While these ideas are still in various stages of creation and are not expected to hit the market quite yet, these technological gadgets are new, energy efficient may be ways to implement sustainable technology into your home in the future.
Have you ever watched a child at play and thought that if we could bottle that energy and sell it, we you’d be a millionaire? Well, this product may be a step in the right direction. Making a huge hit at the Greener Gadgets Design Competition in 2009, Fastronauts are children’s toys which are powered by—the energy of children! Instead of continually feeding batteries into toys or plugging them into the wall, these toys are able to be recharged through the motions of the children playing with them. The toys are energized either by the rotation of bicycle wheels or being rolled on the ground, allowing the toys to make noise, light up, and do other things. Sort of along the lines of a kinetic flashlight, this idea is not only green but it is healthy too. With childhood obesity hitting hard in the United States, this kind of toy encourages kids to keep moving! In addition, there is an educational aspect which hopes to get kids involved with alternative energy concepts at a very young age.
While rechargeable batteries may be great for keeping landfills empty of masses of little cylinders, they still take up a great deal of energy from the electricity in your home. Instead of recharging batteries through electricity, Febot is working to be able to produce batteries which are recharged through wind-power. Along the same lines as giant wind turbines, a Febot is a little gadet about five inches long which is able to capture the energy of the wind and store it back into the AA battery. This kind of re-juicing through wind energy is clean, waste-free and, well, it’s just free. If the product comes to the market, once you purchase the product up front, the energy coming from the wind would be cost free. Look for new developments as this viable concept continues to gain ground.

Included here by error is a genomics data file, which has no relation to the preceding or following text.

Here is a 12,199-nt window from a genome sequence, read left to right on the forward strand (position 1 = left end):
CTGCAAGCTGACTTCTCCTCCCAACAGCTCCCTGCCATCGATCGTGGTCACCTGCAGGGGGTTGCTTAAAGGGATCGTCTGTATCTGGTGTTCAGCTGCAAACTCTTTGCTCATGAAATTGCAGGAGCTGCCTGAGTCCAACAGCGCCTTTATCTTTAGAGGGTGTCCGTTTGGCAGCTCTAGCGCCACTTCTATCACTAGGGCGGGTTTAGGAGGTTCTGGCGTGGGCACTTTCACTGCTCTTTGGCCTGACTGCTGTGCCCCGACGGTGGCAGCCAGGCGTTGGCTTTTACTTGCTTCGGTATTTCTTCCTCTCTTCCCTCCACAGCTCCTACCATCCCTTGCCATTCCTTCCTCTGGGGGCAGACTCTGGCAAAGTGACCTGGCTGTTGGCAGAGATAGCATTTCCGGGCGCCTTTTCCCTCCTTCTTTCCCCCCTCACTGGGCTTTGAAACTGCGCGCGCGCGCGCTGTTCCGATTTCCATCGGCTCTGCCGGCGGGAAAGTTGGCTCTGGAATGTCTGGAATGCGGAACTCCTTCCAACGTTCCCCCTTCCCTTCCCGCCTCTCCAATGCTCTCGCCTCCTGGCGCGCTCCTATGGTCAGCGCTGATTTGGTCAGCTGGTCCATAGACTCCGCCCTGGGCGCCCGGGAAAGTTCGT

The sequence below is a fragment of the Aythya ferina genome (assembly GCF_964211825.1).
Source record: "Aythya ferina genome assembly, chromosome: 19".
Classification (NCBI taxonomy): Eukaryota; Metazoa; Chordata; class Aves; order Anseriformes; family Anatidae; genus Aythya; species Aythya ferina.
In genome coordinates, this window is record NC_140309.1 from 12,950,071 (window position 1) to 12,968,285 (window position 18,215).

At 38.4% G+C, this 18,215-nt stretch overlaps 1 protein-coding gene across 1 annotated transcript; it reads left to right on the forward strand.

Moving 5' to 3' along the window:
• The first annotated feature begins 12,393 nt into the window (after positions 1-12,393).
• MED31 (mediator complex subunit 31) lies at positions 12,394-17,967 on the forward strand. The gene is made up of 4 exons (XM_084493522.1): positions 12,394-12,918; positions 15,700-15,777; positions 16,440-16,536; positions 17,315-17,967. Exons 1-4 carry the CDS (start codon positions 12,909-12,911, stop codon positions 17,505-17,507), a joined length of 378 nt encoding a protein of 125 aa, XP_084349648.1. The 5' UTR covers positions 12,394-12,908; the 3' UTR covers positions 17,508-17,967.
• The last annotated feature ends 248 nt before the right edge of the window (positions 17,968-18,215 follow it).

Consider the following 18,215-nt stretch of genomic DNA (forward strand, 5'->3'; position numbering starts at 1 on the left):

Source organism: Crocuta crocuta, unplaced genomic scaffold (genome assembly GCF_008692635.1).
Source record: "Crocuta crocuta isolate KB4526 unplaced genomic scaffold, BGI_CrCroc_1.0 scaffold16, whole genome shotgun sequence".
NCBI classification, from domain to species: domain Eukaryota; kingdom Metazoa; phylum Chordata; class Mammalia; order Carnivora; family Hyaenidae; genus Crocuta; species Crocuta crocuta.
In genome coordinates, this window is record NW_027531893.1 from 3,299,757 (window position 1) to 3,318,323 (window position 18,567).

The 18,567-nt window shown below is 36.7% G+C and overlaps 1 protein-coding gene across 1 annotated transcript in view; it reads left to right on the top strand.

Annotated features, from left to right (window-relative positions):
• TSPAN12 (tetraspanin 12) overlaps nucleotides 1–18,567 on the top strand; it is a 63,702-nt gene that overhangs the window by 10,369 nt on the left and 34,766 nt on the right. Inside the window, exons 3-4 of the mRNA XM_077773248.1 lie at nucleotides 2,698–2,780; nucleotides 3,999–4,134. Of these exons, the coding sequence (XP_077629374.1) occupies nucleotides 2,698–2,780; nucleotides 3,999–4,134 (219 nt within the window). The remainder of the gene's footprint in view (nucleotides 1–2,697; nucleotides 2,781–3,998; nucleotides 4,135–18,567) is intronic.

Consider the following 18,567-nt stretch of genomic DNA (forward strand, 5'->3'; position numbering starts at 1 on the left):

Coffee grounds have been used in gardening and composting for many years, but this latest craze would put used coffee grounds on the map, or the paper. While traditional inkjet printers produce a great deal of energy waste and ink waste, as well as cartridges which end up in landfills, this coffee printer aims to minimize that waste. In addition, while a lot of ink is made from petroleum, which is a non-sustainable resource, coffee grounds are in a continual supply. These printers would aim to use less electricity by making use of the USB energy which is already running the computer. In addition, there are no wasted trips to the office supply store for ink, no cartridges in the landfill, and you can still compost the coffee grounds after the printer is finished using it.
Look for these and other innovative sustainable technology ideas to hit the market in future years.